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Leonard Mlodinow

Geburtstag: 1954

Leonard Mlodinow ist ein US-amerikanischer Physiker und Autor.

Während seiner Promotion an der University of California, Berkeley sowie am California Institute of Technology entwickelte er eine neue Art der Störungstheorie für Eigenwert-Probleme in der Quantenmechanik. Später erhielt er ein Stipendium der Alexander-von-Humboldt-Stiftung und arbeitete am Max-Planck-Institut für Astrophysik in Garching bei München, wo er zusammen mit Mark Hillery grundlegende Forschung zur Quantentheorie von dielektrischen Stoffen betrieb. Zurzeit ist Leonard Mlodinow Gastdozent am Caltech.

Neben seiner physikalischen Forschung und populärwissenschaftlichen Veröffentlichungen hat Mlodinow auch Drehbücher für verschiedene Fernsehserien wie Raumschiff Enterprise: Das nächste Jahrhundert und MacGyver sowie zusammen mit Matt Costello eine Kinderbuchserie verfasst.

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„Jede Generation von Physikern hat ihre Leitfiguren. In den Jahrzehnten vor der String-Theorie waren es Gell-Mann und Feynman. In den letzten Jahrzehnten war es Edward Witten.“ Das Fenster zum Universum. Eine kleine Geschichte der Geometrie. Übersetzer: Carl Freytag. Campus Verlag 2002, ISBN 3-593-36931-1, Seite 265.

„Der in der Schule übliche Einstieg in die Geometrie ist dazu angetan, das Hirn eines jungen Menschen in Stein zu verwandeln.“ Das Fenster zum Universum. Eine kleine Geschichte der Geometrie. Übersetzer: Carl Freytag. Campus Verlag 2002, ISBN 3-593-36931-1, Seite 14.

„Perception requires imagination because the data people encounter in their lives are never complete and always equivocal. For example, most people consider that the greatest evidence of an event one can obtain is to see it with their own eyes, and in a court of law little is held in more esteem than eyewitness testimony. Yet if you asked to display for a court a video of the same quality as the unprocessed data catptured on the retina of a human eye, the judge might wonder what you were tryig to put over. For one thing, the view will have a blind spot where the optic nerve attaches to the retina. Moreover, the only part of our field of vision with good resolution is a narrow area of about 1 degree of visual angle around the retina’s center, an area the width of our thumb as it looks when held at arm’s length. Outside that region, resolution drops off sharply. To compensate, we constantly move our eyes to bring the sharper region to bear on different portions of the scene we wish to observe. And so the pattern of raw data sent to the brain is a shaky, badly pixilated picture with a hole in it. Fortunately the brain processes the data, combining input from both eyes, filling in gaps on the assumption that the visual properties of neighboring locations are similar and interpolating. The result - at least until age, injury, disease, or an excess of mai tais takes its toll - is a happy human being suffering from the compelling illusion that his or her vision is sharp and clear.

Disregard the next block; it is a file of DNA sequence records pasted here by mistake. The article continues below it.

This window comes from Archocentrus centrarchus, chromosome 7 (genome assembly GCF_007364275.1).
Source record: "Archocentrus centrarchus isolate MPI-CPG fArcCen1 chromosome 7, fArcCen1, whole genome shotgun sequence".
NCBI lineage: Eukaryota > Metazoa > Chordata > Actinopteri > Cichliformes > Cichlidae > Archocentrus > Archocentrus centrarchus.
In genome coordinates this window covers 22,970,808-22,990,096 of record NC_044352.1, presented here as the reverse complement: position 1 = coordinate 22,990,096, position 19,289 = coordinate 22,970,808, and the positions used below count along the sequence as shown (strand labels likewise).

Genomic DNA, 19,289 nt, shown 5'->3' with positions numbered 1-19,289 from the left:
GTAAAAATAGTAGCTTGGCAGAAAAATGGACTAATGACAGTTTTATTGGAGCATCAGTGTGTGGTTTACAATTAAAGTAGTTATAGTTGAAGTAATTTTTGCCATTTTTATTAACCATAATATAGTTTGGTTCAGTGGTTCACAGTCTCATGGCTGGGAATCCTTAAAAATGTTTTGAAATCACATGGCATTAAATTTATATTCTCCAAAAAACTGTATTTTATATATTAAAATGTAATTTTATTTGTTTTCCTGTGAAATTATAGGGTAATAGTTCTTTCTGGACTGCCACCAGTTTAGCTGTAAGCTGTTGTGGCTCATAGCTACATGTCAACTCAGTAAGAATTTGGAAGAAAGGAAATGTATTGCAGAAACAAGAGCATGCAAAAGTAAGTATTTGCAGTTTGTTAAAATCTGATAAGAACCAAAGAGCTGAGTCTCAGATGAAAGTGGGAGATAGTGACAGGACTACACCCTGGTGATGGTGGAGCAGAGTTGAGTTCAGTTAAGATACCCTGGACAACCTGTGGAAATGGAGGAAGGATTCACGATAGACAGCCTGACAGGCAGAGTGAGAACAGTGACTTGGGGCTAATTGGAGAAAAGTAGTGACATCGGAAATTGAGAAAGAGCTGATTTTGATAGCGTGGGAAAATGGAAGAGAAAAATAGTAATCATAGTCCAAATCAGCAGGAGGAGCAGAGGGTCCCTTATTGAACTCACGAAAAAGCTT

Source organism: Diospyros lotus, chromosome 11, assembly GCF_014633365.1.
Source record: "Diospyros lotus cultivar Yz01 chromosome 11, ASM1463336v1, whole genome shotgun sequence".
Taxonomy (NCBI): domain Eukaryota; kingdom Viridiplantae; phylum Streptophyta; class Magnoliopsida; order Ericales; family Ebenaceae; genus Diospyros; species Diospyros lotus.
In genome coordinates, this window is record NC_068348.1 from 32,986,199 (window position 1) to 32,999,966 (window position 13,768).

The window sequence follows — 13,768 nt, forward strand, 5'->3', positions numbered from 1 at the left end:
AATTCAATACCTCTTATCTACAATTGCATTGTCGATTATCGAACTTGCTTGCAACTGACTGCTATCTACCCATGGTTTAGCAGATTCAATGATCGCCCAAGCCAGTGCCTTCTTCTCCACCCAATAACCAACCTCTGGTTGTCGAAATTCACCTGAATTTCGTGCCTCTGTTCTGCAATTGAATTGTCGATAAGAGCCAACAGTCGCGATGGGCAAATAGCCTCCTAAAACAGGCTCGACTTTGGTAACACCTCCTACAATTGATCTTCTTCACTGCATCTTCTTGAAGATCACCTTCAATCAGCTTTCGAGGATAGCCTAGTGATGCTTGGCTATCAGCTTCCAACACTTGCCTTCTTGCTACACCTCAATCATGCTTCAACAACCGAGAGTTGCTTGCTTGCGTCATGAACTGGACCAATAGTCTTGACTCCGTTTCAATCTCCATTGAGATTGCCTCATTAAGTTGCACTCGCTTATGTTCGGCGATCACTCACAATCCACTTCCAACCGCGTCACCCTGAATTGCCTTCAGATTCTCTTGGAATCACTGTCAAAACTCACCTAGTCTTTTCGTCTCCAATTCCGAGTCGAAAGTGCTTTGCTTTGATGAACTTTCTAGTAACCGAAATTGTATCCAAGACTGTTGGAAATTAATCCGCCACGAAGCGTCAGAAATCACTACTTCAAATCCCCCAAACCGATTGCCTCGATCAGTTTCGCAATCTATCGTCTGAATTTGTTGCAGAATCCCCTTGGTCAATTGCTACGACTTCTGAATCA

We also use our imagination and take shortcuts to fill gaps in patterns of nonvisual data. As with visual input, we draw conclusions and make judgments based on uncertain and incomplete information, and we conclude, when we are done analyzing the patterns, that out “picture” is clear and accurate. But is it?“
The Drunkard's Walk: How Randomness Rules Our Lives

„The cord that tethers ability to success is both loose and elastic. It is easy to see fine qualities in successful books or to see unpublished manuscripts, inexpensive vodkas, or people struggling in any field as somehow lacking. It is easy to believe that ideas that worked were good ideas, that plans that succeeded were well designed, and that ideas and plans that did not were ill conceived. And it is easy to make heroes out of the most successful and to glance with disdain at the least. But ability does not guarantee achievement, nor is achievement proportional to ability. And so it is important to always keep in mind the other term in the equation—the role of chance…What I’ve learned, above all, is to keep marching forward because the best news is that since chance does play a role, one important factor in success is under our control: the number of at bats, the number of chances taken, the number of opportunities seized.“ The Drunkard's Walk: How Randomness Rules Our Lives